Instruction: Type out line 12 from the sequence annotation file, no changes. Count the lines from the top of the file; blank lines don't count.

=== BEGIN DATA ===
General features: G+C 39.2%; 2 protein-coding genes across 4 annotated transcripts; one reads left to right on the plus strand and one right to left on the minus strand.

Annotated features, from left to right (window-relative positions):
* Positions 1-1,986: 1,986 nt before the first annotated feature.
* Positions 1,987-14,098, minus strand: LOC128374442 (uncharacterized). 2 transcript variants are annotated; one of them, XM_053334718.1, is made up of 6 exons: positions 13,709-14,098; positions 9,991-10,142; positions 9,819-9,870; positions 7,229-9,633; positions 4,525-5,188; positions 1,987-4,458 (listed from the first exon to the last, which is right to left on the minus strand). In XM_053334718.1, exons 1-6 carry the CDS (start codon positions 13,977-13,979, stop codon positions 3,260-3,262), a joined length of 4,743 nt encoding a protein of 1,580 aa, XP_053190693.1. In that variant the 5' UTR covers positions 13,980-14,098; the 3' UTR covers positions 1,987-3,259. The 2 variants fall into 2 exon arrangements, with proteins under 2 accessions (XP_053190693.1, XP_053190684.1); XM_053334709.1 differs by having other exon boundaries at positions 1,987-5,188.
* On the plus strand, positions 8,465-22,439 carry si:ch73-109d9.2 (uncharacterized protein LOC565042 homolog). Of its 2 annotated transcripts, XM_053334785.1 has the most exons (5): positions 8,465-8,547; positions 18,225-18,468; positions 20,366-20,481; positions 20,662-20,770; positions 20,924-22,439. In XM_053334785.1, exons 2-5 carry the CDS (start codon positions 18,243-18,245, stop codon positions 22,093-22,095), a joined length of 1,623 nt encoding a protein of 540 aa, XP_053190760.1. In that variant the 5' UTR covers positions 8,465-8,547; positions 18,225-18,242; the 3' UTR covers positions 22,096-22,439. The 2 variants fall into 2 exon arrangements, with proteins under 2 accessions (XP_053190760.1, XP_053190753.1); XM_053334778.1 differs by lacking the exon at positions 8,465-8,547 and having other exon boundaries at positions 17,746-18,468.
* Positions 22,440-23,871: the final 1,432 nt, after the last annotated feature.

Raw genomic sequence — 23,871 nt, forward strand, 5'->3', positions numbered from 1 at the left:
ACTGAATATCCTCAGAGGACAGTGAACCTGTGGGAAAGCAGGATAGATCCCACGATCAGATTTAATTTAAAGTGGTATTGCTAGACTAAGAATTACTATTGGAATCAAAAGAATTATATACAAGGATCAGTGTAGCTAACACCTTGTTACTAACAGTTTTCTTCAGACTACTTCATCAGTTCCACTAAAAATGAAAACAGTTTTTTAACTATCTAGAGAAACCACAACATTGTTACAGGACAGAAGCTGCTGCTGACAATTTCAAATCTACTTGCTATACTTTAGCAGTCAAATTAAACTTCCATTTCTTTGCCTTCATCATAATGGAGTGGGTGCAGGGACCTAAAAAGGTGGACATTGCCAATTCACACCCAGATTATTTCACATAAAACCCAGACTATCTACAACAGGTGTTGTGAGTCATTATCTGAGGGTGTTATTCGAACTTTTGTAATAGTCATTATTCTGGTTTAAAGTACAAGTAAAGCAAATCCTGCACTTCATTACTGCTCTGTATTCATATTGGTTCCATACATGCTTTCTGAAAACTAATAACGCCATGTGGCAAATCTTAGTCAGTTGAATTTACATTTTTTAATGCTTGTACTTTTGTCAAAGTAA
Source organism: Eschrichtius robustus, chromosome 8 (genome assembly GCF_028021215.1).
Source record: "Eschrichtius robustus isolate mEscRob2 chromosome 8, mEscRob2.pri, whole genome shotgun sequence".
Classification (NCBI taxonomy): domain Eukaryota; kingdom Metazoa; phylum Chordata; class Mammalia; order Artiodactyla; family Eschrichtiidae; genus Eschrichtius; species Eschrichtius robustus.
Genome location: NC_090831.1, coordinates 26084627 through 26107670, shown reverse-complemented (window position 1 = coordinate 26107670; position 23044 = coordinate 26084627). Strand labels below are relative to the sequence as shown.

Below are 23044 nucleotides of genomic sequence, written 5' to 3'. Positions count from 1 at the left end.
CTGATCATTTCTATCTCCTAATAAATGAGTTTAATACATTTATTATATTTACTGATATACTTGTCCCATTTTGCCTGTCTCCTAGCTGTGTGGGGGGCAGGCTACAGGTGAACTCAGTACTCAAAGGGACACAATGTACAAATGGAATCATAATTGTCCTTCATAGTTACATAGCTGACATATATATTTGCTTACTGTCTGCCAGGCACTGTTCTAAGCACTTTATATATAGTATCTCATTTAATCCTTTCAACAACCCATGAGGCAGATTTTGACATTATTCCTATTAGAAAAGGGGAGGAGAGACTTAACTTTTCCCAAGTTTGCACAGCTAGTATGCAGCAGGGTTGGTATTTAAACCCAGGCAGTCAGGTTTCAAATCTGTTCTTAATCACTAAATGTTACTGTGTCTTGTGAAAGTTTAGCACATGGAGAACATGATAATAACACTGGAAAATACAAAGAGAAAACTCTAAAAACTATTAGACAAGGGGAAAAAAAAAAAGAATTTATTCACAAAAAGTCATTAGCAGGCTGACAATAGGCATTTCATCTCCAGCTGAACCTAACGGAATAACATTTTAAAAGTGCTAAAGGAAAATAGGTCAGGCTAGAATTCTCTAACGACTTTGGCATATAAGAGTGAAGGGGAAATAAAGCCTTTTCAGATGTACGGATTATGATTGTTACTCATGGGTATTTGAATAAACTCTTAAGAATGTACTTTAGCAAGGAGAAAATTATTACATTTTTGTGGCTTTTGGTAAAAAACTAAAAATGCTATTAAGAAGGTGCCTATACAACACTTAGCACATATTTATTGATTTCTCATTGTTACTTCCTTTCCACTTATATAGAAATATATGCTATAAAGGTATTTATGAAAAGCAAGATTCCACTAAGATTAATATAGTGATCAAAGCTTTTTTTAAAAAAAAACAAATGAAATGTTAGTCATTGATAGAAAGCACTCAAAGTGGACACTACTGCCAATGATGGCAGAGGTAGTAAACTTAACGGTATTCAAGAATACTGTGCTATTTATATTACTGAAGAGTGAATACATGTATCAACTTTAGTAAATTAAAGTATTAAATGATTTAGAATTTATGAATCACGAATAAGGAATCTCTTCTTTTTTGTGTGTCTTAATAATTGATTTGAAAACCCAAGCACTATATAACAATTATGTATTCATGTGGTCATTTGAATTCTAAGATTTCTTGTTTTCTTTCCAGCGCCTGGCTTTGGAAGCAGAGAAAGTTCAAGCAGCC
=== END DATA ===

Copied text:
Genome location: NC_090831.1, coordinates 26084627 through 26107670, shown reverse-complemented (window position 1 = coordinate 26107670; position 23044 = coordinate 26084627). Strand labels below are relative to the sequence as shown.